Let’s take a closer look at the key assumption behind the UGC Chairman’s statement. There is no question that people need jobs. Unemployment is a serious problem, and I believe that the government as the main state actor has a responsibility to ensure that there are employment opportunities and avenues for those who come into the workforce every year. And universities as a key part of the state structure have a responsibility to ensure that the graduates whom they produce can add value to the respective fields that they are in and productively contribute to the advancement of society. That said, as has been argued many times by many of us, universities are not factories that produce workers for predefined jobs. There are many professional degrees where there is a direct link between the training that the undergraduates get and the profession that they would go into upon graduation; nevertheless, to say that the primary responsibility of the universities is to produce graduates who fit predefined slots in society simply indicates a failure to recognise the role that the universities have historically been bestowed with and the purpose of higher education more broadly.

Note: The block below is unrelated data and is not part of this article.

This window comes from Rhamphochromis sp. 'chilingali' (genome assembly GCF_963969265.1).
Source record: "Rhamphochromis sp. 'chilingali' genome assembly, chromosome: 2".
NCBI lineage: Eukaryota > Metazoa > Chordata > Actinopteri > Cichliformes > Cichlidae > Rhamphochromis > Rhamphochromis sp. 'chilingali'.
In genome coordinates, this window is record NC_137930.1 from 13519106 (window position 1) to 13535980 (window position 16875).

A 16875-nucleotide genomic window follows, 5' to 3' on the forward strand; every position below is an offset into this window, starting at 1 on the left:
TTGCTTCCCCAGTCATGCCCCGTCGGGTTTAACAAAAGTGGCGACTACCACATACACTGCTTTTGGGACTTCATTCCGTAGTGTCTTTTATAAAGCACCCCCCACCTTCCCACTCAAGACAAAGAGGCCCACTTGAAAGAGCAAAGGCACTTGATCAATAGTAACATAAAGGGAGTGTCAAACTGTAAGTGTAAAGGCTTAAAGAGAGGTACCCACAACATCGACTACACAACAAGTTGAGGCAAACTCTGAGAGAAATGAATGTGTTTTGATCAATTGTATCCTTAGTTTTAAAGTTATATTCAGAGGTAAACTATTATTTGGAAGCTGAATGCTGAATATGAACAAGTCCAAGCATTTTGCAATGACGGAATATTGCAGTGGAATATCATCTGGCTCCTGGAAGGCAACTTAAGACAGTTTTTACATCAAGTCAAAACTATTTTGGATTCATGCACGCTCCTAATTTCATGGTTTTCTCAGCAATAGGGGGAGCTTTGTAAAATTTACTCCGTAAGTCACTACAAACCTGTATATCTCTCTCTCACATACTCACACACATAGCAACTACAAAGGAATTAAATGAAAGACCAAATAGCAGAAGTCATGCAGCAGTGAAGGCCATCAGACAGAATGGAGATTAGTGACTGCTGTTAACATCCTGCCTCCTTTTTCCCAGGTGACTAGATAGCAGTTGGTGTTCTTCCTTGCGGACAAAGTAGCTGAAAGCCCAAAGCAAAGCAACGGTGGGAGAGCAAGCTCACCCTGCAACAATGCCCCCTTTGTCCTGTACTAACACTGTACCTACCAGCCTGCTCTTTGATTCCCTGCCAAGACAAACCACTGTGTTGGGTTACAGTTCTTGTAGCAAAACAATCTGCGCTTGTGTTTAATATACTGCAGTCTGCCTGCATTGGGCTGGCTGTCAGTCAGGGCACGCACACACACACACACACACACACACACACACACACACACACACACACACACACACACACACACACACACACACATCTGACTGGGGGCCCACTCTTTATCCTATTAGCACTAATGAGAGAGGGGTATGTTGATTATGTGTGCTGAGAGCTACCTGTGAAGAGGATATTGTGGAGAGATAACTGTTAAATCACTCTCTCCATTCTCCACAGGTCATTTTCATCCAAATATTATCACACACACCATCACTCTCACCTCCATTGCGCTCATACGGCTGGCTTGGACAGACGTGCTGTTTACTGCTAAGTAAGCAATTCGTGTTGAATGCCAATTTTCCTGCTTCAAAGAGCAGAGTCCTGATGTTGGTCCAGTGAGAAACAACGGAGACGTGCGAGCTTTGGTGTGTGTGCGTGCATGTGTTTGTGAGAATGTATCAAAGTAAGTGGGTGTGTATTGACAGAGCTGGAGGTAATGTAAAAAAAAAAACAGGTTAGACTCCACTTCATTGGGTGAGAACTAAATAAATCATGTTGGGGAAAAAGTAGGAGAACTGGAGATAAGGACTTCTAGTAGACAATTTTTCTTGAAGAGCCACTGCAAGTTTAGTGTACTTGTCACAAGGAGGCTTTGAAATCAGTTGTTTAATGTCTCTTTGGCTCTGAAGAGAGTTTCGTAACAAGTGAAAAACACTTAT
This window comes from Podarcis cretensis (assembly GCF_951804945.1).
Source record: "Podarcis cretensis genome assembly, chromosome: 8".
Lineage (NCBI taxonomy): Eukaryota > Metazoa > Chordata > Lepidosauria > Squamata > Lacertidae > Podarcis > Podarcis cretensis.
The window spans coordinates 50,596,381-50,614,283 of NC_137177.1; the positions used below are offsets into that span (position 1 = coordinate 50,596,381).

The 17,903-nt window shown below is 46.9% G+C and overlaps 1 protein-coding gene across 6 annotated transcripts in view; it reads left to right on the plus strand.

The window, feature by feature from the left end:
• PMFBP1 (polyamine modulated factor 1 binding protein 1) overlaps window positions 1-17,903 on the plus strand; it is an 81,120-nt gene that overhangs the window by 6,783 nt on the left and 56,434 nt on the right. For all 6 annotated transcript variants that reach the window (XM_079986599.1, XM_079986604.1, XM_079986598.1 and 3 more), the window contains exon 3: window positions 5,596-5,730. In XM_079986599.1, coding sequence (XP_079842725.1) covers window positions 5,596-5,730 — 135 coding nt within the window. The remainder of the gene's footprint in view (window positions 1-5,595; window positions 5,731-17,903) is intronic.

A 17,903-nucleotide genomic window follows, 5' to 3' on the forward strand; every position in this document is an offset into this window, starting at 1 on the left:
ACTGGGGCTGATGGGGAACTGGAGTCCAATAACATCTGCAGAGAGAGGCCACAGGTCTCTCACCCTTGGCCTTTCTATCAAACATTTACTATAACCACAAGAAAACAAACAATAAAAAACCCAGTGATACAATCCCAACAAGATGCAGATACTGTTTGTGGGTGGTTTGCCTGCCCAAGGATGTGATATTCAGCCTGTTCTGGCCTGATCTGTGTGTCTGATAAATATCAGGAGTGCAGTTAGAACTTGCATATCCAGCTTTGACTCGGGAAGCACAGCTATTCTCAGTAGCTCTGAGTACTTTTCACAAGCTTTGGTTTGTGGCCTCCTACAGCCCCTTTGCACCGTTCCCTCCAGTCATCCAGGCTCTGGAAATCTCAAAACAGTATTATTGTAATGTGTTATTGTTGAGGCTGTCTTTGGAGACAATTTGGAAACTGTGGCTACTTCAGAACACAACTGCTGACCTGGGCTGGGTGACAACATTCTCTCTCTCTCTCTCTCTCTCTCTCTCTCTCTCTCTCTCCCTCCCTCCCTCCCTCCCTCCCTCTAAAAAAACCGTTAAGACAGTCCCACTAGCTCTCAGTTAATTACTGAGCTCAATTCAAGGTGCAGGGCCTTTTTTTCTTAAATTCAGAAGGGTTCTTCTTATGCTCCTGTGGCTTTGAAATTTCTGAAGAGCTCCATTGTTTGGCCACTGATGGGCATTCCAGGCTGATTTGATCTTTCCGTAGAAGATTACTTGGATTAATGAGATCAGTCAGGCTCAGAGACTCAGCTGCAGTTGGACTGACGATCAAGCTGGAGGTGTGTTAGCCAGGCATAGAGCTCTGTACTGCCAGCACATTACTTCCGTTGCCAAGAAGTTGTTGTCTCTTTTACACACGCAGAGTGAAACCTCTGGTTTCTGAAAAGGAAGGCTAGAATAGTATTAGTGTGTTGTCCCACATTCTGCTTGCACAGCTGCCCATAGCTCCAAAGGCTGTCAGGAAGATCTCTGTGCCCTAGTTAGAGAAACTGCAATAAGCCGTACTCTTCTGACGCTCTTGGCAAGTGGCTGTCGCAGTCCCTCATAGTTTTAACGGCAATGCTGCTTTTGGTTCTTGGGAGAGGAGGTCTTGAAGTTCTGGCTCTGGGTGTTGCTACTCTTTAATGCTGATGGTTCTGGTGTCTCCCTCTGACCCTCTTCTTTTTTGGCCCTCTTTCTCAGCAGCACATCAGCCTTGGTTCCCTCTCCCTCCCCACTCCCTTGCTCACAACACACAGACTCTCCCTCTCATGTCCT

In an ideal setting, the goal of university education is to produce individuals who can think out of the box. It is precisely their ability to think out of the box in which ever the discipline they are in that makes them special. One could argue that that may be what makes them special but what good does it make if there are no jobs for them in society. This line of argument is not very different from the thinking behind the claim that the government cannot control inflation because the factors that determine inflation are beyond the government’s control. We don’t need a government to tell us that inflation is beyond their control. Similarly, we don’t need a government to tell us that there are no jobs out there for those who are coming out of universities. If there are no jobs available in society that is an indication of a broader structural problem in society. It is a failure of the government itself. Blaming it entirely on universities is not only to ignore what university education is primarily for but also to divert public attention from the real factors behind the absence of employment opportunities in society.